Wednesday, April 22, 2020

Deadology April 22


           

Brent Mydland’s tenure as Grateful Dead keyboardist began in Spartan Stadium, San Jose on April 22, 1979. Brent was in Weir’s solo band, and he had two weeks of studio practice with the Dead before his San Jose debut. Some Deadheads have identified 1977 as the year where the group began to pursue a more conventional arena rock sound, although stamping these sonic crusaders with a label as banal as arena rockers is absurd. But the music was transforming with the times and a more structured motif of Grateful Dead weirdness emerged.
            Mydland’s Hammond B-3 organ and superb backing vocals energized the band. During his era, there were minimal creative innovations for the Dead, and there was a limited amount of new original songs compared to the abundance of new compositions from the Keith era.  Although, this had nothing to do with the change at keyboards. With the help of John Perry Barlow, Mydland contributed seven new tunes to the Dead’s last three studio efforts. However, Brent is best remembered for his live contributions during his eleven-year run which ended with a fatal drug overdose on July 26, 1990.
            The Spartan Stadium show on 4-22-79 is a solid performance and extended workout as the band introduced Brent to standard material. They played twenty-four songs, four more than the average for the year. The biggest surprise of the night was the double encore of “U.S. Blues” followed by a crisp performance of “Shakedown Street.” The overall sound was more synthesized, but the rest of the band seemed unaffected by the change, carrying on as if it were just another show. Brent’s vocals and Hammond B-3 blended in effortlessly, although it took some Keith fans years to get used to Brent, and some were never fond of his sound at all.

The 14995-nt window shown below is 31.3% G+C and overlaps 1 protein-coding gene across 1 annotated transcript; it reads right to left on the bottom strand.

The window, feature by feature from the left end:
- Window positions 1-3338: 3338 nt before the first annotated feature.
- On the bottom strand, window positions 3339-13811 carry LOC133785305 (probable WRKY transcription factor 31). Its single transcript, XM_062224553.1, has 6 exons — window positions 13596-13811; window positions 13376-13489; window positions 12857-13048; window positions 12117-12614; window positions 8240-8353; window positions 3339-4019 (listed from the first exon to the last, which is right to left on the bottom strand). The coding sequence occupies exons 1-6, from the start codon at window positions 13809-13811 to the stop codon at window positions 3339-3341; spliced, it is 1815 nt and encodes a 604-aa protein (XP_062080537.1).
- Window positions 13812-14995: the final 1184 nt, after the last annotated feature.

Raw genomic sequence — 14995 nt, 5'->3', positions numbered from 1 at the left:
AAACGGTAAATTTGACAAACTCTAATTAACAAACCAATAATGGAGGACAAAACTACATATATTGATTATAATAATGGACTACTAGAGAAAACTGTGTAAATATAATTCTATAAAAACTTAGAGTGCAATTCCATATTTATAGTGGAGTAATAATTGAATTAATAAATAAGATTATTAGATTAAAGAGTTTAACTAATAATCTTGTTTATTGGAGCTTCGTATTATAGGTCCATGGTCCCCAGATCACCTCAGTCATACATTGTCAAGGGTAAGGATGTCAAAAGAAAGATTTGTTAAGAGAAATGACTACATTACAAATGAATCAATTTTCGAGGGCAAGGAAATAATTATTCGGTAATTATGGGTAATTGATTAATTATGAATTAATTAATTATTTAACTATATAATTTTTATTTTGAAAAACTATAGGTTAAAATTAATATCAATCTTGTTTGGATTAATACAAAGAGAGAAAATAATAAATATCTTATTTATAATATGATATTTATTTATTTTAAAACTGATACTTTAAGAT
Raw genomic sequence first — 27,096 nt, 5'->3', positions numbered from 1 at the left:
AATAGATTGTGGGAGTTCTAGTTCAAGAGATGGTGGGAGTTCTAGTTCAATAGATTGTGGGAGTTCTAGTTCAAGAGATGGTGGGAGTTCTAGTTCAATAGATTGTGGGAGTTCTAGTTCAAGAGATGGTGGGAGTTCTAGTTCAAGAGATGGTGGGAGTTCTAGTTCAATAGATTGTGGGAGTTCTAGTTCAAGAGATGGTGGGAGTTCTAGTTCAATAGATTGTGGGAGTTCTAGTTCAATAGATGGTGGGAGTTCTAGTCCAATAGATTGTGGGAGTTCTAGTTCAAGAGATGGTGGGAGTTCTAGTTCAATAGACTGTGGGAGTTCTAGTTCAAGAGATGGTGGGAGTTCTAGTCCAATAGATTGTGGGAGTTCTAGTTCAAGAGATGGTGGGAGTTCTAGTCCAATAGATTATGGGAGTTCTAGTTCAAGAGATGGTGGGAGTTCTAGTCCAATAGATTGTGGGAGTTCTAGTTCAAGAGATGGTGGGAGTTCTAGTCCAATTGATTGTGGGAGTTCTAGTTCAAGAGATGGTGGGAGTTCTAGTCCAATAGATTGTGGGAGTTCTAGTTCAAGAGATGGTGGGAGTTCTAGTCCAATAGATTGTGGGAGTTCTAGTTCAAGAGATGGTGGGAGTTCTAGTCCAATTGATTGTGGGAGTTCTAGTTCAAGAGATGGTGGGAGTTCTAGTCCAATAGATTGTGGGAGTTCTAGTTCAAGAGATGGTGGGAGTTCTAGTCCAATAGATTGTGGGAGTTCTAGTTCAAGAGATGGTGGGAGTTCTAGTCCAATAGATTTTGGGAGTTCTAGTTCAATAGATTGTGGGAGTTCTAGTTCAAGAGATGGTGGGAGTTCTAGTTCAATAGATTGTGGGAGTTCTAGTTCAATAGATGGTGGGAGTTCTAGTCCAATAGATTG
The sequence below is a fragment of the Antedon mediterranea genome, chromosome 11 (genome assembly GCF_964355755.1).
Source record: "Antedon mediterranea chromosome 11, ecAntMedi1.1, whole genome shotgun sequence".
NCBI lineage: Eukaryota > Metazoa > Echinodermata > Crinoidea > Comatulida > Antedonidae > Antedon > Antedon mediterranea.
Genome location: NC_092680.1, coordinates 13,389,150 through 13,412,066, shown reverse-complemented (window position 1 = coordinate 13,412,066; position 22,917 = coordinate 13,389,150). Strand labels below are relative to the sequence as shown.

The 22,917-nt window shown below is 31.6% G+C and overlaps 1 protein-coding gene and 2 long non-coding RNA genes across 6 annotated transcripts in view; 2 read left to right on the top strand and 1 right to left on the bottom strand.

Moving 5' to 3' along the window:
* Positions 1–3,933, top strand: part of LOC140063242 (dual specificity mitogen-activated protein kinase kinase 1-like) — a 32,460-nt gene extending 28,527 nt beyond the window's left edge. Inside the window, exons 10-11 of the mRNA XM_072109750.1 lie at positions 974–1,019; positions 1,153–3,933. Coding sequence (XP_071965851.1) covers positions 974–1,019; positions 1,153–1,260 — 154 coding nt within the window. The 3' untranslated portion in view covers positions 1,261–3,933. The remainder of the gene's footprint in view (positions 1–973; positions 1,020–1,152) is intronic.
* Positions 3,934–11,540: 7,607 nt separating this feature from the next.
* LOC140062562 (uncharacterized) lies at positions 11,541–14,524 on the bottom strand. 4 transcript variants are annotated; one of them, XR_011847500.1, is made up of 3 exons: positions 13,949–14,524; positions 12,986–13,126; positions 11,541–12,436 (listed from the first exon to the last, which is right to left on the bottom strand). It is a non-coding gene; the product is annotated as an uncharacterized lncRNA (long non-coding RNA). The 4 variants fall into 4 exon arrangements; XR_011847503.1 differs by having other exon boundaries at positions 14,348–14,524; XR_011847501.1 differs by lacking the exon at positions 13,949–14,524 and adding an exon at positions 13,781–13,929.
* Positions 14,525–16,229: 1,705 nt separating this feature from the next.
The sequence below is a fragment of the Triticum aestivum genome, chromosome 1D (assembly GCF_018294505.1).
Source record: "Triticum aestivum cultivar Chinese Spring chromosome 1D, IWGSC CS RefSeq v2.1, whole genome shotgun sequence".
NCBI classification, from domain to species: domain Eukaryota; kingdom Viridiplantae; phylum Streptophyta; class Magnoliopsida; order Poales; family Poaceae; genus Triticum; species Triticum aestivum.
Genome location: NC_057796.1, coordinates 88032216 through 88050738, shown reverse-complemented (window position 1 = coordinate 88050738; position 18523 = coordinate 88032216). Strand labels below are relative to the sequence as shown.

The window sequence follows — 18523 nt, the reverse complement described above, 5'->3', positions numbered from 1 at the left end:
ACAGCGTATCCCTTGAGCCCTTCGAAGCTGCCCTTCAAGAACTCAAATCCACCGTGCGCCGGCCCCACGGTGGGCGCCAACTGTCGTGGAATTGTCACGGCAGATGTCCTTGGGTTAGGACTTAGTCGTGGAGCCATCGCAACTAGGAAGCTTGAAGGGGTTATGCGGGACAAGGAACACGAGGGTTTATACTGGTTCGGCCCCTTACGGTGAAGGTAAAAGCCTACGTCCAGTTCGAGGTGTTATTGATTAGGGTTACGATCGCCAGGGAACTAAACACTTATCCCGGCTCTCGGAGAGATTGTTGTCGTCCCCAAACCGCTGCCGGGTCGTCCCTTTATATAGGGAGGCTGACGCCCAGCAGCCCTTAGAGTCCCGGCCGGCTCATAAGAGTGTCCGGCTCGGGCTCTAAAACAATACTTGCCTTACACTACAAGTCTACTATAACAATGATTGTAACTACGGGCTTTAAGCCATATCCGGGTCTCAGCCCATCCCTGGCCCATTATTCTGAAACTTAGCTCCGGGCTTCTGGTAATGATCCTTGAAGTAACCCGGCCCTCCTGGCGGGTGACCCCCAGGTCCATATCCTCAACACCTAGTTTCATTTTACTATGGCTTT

After an I Need a Miracle > Bertha > Good Lovin’ set two opening, Scarlet > Fire is the hottest performance from Brent’s debut. The “Scarlet” outro fizzled prematurely into “Fire,” and it was here that Brent and Jerry bonded as the intro jam materialized. Garcia boiled, bobbed and weaved on the swishing cushioned mounds of Brent’s organ sound. The mingling of the Mu-Tron III filter and the Hammond B-3 added an extra dimension to one of the band’s great rhythmic numbers. Two years earlier on this same day, the Dead performed their first spectacular version of “Fire.”
            “Fire on the Mountain” was born on the wings of a “Scarlet” transition in the Winterland Arena on 3-18-77.  It was next played at the first show of the legendary East Coast spring tour in the Philadelphia Spectrum on 4-22-77. This second “Fire” is superior to the rag-tag Winterland debut. There’s an irresistible magic in the rhythm of “Fire” which was adapted from Mickey Hart’s “Happiness Is Drumming.” It’s as if the Dead discovered the heartbeat of the universe, and they are the only ones who could tap into it.
            The band’s sucked into a vortex of sonic rapture as they surge into the 4-22-77 “Fire.” Jerry’s in Mu-Tron heaven as Phil and the drummers have the pumping/pulsing beat on lockdown.  Keith didn’t play much synthesizer, but he’s playing one in Philly, and the sound creates a surreal vibe. It takes five minutes for Garcia to get to the first verse, yet the instrumental is so exciting and raw that it could have gone on for an hour without getting redundant. Jerry flubs the lyrics during the second verse, but this is a splendid “Fire,” one of the best of ’77, although nothing compares to the Cornell “Fire” two weeks later.